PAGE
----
Thursday, June 30, 2011

A day with Google+

Do we really need another social media website?

Google apparently thinks so with their recent release of Google+.

I got my hands on an invite yesterday evening (through contacts on facebook, interestingly enough) and so far I'm quite ambivalent about it.

First of all, I enjoy the interface. It is clear and simple. Add to that the concept of circles (basically user-created groupings of your friends), and you have a recipe for something that might actually work. I loved organizing my hip and trendy contacts (all four of them) into categories. I've had issues on Facebook attempting to figure out how to hide particular posts from certain people, so this is just wonderful.

Another interesting aspect is Sparks, a feature through which Google recommends personalized content for any given interest. So a Spark called 'cycling' should provide information largely related to just that.

One extra bonus for me was the fact that it nicely integrated with previously googlized elements of my life, without feeling invasive (I'm looking at you, Buzz).

By far the largest negative was the fact that no one I knew was on. I'm aware of the fact that we're right now in a closed, invite-only test run, but damn it I need critical mass. Looking at my stream right now (Google+'s newsfeed), the last four posts have been from me... And there are only five posts total. Being connected to four people is boring and sadly, most of my Facebook friends are not early adaptors.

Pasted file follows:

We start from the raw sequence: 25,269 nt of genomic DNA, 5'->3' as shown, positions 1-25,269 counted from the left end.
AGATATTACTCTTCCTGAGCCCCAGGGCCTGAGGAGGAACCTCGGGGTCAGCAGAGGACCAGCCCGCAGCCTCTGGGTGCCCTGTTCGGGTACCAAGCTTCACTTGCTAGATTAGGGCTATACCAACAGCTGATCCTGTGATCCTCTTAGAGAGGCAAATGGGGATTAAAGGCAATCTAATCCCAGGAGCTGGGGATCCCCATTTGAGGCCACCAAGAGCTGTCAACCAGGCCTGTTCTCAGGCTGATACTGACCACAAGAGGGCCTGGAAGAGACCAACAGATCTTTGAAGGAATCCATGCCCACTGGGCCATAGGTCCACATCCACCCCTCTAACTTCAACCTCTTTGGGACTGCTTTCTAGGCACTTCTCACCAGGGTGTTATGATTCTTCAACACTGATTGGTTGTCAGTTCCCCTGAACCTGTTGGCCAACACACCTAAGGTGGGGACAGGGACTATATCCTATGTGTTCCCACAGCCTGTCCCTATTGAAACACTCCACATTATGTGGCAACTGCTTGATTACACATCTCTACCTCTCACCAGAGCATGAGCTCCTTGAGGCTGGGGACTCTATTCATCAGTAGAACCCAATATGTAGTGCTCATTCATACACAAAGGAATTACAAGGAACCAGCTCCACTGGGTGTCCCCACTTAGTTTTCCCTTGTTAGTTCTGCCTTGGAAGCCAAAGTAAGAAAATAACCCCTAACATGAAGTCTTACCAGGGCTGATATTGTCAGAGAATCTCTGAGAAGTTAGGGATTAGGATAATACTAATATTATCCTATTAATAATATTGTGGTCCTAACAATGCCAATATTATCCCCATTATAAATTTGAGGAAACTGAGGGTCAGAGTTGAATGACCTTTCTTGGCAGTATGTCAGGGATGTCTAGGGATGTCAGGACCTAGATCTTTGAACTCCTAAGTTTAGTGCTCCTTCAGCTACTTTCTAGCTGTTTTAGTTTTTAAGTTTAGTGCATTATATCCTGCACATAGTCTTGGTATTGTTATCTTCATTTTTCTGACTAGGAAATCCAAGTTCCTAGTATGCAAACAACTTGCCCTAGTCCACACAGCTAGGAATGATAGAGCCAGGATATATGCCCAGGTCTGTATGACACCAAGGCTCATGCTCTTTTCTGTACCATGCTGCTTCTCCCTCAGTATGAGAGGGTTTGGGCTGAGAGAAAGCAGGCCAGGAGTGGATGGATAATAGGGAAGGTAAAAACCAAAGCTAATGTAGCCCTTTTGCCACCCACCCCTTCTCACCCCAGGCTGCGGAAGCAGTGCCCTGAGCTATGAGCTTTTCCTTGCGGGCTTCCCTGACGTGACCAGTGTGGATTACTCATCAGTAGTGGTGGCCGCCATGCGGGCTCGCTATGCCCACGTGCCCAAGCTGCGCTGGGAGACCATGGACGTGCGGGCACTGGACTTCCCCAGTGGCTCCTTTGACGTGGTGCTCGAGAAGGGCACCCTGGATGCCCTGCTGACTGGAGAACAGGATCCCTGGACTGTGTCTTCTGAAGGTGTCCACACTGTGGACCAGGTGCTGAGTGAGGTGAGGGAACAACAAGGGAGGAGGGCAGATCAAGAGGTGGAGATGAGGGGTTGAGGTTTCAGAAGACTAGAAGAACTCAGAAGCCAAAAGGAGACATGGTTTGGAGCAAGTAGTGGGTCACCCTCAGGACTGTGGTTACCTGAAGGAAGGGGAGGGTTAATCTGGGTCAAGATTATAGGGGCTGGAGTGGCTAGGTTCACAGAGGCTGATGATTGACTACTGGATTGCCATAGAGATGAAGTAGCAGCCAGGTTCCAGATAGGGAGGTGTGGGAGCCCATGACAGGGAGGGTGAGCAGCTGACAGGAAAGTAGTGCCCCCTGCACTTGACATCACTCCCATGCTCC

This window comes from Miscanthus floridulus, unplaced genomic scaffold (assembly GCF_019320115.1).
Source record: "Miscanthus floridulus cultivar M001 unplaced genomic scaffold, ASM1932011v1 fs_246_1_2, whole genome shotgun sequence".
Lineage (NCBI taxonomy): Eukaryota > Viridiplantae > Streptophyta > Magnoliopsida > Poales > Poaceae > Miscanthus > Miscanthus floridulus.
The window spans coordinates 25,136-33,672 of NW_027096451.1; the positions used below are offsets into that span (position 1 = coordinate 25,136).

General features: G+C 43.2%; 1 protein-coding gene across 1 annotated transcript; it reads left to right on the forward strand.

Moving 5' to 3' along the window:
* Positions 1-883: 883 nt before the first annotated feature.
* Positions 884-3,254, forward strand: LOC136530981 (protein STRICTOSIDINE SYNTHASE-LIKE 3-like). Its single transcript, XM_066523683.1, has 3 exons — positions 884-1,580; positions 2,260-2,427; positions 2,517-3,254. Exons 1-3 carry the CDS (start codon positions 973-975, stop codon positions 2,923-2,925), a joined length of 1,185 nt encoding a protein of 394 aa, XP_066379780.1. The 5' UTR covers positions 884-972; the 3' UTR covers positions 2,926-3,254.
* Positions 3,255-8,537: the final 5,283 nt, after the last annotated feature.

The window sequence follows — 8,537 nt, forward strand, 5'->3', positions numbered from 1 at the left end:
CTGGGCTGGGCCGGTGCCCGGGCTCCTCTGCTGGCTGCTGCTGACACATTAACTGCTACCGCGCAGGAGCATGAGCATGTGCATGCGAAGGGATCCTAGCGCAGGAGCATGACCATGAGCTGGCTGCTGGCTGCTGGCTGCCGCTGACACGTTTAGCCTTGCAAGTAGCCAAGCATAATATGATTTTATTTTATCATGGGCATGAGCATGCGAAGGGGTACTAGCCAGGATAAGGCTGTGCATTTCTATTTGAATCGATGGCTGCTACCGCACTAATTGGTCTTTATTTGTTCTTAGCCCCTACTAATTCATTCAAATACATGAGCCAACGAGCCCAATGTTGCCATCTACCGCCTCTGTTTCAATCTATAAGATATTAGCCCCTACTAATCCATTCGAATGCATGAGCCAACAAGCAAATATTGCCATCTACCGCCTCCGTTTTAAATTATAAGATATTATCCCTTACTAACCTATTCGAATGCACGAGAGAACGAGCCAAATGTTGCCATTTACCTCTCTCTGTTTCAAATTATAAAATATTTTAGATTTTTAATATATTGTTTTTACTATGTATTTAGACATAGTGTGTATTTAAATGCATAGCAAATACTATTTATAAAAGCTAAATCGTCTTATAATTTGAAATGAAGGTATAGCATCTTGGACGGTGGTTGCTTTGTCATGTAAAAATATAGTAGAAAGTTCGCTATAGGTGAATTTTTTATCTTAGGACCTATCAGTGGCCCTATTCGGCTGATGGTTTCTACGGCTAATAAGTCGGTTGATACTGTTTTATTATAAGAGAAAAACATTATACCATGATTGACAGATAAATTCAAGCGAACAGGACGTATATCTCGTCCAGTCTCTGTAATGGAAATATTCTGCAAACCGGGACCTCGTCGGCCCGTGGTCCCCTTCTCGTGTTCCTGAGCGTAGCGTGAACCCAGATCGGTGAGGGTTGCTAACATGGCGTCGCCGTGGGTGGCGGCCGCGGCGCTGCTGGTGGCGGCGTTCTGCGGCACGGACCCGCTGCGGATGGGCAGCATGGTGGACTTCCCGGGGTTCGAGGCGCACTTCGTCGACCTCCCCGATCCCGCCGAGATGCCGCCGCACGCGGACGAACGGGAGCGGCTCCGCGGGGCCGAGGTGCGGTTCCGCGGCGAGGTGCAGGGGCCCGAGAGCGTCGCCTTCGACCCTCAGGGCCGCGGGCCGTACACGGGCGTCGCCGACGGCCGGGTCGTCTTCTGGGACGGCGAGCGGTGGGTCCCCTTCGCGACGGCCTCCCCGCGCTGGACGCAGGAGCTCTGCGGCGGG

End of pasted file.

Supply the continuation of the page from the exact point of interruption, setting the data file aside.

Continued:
Which leads me to a previous ill-fated voyage of Google's infamously known as the Wave. Part of my problem with the Wave was that no one of importance in my life used the damn thing for more than a week or two. Add to that, we simply didn't know what to do with it. I really hope Google doesn't keep this recent endeavor in its crib for too long. If they do, it may very well suffer the same fate Wave did.

Friday, June 3, 2011

"Why did we have to buy this book?" -- Thoughts on the Value of College

If you've been paying attention to any 24 hour news channel, I'm sure you've seen segments questioning the value of a college education. Given the current hostile economic environment recent grads find themselves entering, it is a discussion worth having. After a few weeks of watching critics lob verbal bombs at an institution I've invested the last two years of my life in, I decided to share an article on Facebook. The responding debate involved people who recently graduated but couldn't find a job, people who graduated years ago and treasured their educational experiences, and folks like myself who were beginning to feel their hearts fill with dread at the thought of their degree not being 'good enough'.

If you have found yourself anxious about the future prospects of your hard-earned college diploma, read this article from the New Yorker. Louis Menand, the author of the piece, offers a few answers to a question he received from a student when he taught at a public institution. From there, he takes his readers on a journey to understand the historical development of the role higher education has played in America.

Personally, I found it helped to calm down my worries. It reminded me of why I've spent and will come to spend all those long hours in my school's library. It reminded me of why I drag myself to class when all I want to do remain in my bed and sleep. As Menand noted, there is more at stake for students like myself -- this is my chance to get a financial, social, and personal bite of the apple afforded to those with much more fortunate backgrounds than myself.

Lastly, in case you're wondering, the question that served as the striking force for this article was "Why did we have to buy this book?". I have half a mind to ask it to my professors once school is back in session.